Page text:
Life is Funny

Paid Reviews Injure Puppies and Tear the Moral Fabric of Literature

sad puppyI love the topic of paying for review services. In writers forums such as Goodreads it is met with a hailstorm of commentary against the practice. The general voiced consensus is that paying for reviews is tantamount to the greatest of cardinal sins. I say voiced for a reason. Paid for reviews are a lot like porn. Not a single person you ever meet uses such and yet people are making tons of money selling it.  Those who have engaged in review services see the criticism and decide to sit the conversation out. So we are left with a the opinions of a few misguided souls who don’t understand (or can’t afford) the basic foundations of successful marketing.

The truth is that paid review services make good business sense. Every argument against such services are based on false notions and incorrect presumptions. Some writers may have moral issues with exchanging cash for a review, but since these people are not sanctioning companies who advertise, my guess is that they have confused the “art” in writing, with the “business” of selling.

Now before you comment “I never pay for reviews and I do just fine with book sales,” let me say that I’m not suggesting anyone buy reviews. I am stating, with absolute marketing authority, that if you can afford to then you should and that for those who do, you are not tearing the moral fabric of literature. Here’s why:

One of the strongest laws of influence is social validation. As a species we overly rely on the opinions of others to make decisions. It’s easier to do so. It requires less work and we don’t have time to investigate every scenario. The best type of social validation is representation or testimonial. That is why celebrities and athletes receive large compensation to be a spokesperson for products -we don’t call these “paid for reviews” we call them “endorsements.”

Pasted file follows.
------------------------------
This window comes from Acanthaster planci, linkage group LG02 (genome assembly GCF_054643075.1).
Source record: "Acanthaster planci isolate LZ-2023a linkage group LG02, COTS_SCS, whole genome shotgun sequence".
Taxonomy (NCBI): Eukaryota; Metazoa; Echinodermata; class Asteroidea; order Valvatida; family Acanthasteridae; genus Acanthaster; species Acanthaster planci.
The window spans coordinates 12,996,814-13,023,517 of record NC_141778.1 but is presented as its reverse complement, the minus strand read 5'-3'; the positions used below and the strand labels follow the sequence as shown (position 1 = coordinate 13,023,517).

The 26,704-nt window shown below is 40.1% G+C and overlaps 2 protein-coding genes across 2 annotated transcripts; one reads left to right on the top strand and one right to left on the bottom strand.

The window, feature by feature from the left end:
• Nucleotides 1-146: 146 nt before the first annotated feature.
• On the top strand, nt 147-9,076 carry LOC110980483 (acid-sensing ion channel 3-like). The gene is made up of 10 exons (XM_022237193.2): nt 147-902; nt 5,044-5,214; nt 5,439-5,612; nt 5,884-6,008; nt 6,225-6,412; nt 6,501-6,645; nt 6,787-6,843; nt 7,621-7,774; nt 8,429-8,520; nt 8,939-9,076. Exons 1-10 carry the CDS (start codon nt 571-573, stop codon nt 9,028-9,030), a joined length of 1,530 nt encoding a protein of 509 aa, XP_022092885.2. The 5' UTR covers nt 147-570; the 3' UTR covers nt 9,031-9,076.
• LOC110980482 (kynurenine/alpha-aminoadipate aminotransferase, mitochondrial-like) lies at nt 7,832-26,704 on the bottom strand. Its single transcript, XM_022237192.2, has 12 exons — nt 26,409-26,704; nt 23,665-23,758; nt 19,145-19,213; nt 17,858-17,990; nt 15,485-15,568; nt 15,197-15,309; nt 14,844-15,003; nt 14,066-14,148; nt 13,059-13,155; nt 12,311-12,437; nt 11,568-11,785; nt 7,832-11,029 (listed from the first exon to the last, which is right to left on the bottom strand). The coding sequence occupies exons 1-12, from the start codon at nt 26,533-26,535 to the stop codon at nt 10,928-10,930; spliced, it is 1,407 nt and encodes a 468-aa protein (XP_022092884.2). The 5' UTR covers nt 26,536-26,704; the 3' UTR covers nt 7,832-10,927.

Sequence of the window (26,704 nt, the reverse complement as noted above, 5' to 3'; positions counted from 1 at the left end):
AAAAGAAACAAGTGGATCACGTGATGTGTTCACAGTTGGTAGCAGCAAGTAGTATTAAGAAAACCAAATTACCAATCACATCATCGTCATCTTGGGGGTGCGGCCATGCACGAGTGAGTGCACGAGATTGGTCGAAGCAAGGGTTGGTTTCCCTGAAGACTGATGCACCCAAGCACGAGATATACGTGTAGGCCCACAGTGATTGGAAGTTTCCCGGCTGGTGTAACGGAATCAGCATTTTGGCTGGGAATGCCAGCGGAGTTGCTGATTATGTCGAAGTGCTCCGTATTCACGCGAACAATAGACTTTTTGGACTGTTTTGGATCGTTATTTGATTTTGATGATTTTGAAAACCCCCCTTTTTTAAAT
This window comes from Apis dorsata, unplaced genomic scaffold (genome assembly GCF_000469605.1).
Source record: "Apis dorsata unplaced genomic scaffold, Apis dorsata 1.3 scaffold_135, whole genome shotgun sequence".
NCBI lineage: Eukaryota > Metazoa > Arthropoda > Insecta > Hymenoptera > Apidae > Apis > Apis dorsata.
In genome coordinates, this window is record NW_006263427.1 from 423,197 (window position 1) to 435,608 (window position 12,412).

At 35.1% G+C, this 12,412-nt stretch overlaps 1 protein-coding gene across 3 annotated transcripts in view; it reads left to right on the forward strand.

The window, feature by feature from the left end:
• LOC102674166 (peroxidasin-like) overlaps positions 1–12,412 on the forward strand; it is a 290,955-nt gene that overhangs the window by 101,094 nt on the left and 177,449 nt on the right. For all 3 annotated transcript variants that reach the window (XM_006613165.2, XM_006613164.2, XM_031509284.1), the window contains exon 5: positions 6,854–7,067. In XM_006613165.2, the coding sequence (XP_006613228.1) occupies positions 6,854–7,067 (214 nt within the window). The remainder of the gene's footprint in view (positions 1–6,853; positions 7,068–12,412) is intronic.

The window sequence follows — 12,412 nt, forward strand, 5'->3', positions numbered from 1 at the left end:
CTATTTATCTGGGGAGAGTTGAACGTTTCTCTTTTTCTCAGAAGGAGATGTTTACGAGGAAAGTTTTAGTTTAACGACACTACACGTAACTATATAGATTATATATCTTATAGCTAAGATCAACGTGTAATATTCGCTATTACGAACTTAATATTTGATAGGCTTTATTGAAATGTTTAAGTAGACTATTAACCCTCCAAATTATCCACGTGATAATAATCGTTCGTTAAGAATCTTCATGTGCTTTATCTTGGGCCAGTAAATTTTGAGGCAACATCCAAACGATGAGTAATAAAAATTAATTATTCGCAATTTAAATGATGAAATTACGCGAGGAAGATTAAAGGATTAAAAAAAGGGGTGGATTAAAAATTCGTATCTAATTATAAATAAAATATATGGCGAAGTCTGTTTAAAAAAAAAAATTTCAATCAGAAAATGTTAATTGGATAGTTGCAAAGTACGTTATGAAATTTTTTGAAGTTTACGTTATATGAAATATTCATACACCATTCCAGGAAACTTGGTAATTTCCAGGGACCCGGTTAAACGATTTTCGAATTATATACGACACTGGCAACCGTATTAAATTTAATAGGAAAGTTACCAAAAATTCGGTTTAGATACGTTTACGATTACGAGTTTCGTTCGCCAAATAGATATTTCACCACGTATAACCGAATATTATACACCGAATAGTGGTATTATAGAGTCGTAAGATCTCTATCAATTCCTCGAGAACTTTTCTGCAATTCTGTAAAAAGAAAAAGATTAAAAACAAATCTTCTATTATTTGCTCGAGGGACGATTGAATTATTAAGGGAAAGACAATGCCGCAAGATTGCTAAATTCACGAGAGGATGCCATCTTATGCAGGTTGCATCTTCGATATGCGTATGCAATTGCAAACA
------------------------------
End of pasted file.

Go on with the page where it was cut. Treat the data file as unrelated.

Social Validation is why companies want you “like” their Facebook page. Its the only reason they even have a Facebook page. That is why people join Angie’s List. That is why we rate Ebay sellers. These things are all testimonials. Validation from other people to help us with our purchase decision and to help companies promote the quality of their product. Companies spend money on various programs to gain this advantage. Just like politicians spend money on advertising to win elections – the correlation is direct – He who spends the most…wins. The more buzz the better. We all want to know who and what is receiving the most attention…and then we want to be a part of it (Except for Hipsters but they’re a different breed of consumer.) If I asked you to name your top three products in a category, you would be surprised (and I would not) to learn that in most cases, your product choices closely follow the hierarchy of advertising dollars spent.

But back to books – When was the last time you saw an Ad on television for a book? Exactly – happens very seldom. What drives books sales? Testimonials, reader ratings and the most important social validation in our industry – THE BEST-SELLERS LIST…which is driven by the aforementioned reviews and ratings.